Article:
Summary: Spending time in nature helps reduce negative feelings about body image and anxiety.
Source: Anglia Ruskin University
A new study has found that being in nature helps people deal with negative body image by removing some of the triggers of body image anxiety, such as the focus on social media, and strengthening coping mechanisms to keep negative feelings in perspective.
The research, published in the journal Ecopsychology, involved 401 participants from the UK, who were asked to complete a survey about their exposure to nature, “rational acceptance”, and body appreciation.
Rational acceptance is a coping mechanism, broadly defined as the way people rationalise and keep in perspective any feelings of negative body image that come and go.
The study found positive associations between all three measures in both men and women.
The paper, the first to look at how exposure to nature can help the mind cope with temporary feelings of negative body image, concludes that spending time in natural environments provides opportunities for healthy body image coping strategies. This may be due to the physical and mental distancing from the sources of body image threats such as unrealistic appearance standards, mirrors, or social media.
Being in nature may also help individuals develop healthier thought processes that allow for more realistic appraisals of body image threats and their future consequences.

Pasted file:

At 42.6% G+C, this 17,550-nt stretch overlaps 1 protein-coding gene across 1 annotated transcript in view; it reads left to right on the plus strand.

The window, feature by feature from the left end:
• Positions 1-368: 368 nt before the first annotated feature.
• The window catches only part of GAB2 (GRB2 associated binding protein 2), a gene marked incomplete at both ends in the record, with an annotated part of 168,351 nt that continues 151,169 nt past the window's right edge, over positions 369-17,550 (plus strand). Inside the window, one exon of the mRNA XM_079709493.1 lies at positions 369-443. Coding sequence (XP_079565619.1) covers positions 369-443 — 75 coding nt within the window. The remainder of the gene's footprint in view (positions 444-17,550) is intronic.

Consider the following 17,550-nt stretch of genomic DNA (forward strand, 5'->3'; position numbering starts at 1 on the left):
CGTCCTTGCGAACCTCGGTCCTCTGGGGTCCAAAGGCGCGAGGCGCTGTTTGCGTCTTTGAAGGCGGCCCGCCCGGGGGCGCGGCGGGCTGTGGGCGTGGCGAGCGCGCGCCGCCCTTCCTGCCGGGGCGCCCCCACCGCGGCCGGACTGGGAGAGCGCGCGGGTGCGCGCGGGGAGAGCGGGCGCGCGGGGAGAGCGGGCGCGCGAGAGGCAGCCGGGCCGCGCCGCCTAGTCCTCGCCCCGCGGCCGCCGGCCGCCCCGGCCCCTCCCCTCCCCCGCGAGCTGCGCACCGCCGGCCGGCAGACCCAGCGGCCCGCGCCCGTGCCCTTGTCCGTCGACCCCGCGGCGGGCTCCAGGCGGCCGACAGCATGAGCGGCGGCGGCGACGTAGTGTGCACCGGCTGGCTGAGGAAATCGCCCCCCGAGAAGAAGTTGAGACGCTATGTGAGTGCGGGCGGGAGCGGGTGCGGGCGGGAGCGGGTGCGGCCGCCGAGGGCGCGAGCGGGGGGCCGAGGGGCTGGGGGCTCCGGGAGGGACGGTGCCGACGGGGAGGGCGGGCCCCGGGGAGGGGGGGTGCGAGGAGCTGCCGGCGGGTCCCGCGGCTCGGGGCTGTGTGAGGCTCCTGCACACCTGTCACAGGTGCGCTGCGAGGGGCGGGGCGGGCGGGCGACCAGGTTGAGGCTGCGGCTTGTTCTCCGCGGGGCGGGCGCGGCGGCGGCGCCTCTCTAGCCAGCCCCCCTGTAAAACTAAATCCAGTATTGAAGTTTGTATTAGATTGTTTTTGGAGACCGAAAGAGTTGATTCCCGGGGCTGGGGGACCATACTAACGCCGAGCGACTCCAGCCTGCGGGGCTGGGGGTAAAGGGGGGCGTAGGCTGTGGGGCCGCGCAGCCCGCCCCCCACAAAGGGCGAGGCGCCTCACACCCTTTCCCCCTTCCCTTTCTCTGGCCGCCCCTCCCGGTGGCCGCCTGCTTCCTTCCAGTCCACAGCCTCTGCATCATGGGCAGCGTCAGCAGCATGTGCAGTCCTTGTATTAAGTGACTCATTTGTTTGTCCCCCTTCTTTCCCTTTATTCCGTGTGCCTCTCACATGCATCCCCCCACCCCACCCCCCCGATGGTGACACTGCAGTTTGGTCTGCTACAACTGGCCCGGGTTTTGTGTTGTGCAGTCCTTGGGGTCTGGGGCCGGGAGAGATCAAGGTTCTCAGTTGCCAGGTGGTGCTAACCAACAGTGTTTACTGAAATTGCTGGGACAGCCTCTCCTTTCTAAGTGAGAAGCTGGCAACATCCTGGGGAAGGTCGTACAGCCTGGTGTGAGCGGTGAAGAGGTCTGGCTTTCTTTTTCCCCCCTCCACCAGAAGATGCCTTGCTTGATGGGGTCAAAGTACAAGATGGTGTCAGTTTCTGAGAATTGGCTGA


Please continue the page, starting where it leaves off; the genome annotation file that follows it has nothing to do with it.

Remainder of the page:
Lead author Viren Swami, Professor of Social Psychology at Anglia Ruskin University (ARU), said: “There is already evidence that being in nature in itself promotes positive body image, but this is the first study to look at how exposure to nature can help the mind cope with temporary feelings of negative body image that we all experience from time to time, and keep a sense of perspective.
“Being in nature takes us away from some of the triggers for negative body image – Instagram posts, models on billboards, mirrors – that we find in urban environments and gives us opportunities to put things into perspective. The restorative qualities of these natural environments may also promote healthier cognitive processes, including greater self-control and a feeling of time passing more slowly, giving us the chance to rationalise these threats.
“We know that positive body image boosts mental health, and this study adds weight to the growing body of evidence about the importance of exposure to nature, and how we need to ensure as a society that everyone has as much access to natural environments as possible.”
About this psychology and body image research news
Positive Rational Acceptance of Body Image Threats Mediates the Association Between Nature Exposure and Body Appreciation
Mounting evidence suggests that exposure to natural environments is associated with more positive body image, but mechanistic pathways are not fully understood. In this study, we tested one such indirect pathway involving positive rational acceptance (PRA) (i.e., an adaptive body image coping strategy).
A total of 401 participants from the United Kingdom completed measures of nature exposure, PRA, and body appreciation (i.e., a facet of positive body image). Correlational analyses indicated positive, although weak-to-moderate, associations between all three constructs. Mediation analysis supported the hypothesis that PRA mediates the association between nature exposure and body appreciation.
These findings were robust in the total sample, as well as in women (n = 200) and men (n = 197) separately. These results highlight the potential benefit of nature exposure in terms of promoting adaptive body image coping strategies, which in turn are associated with more positive body image.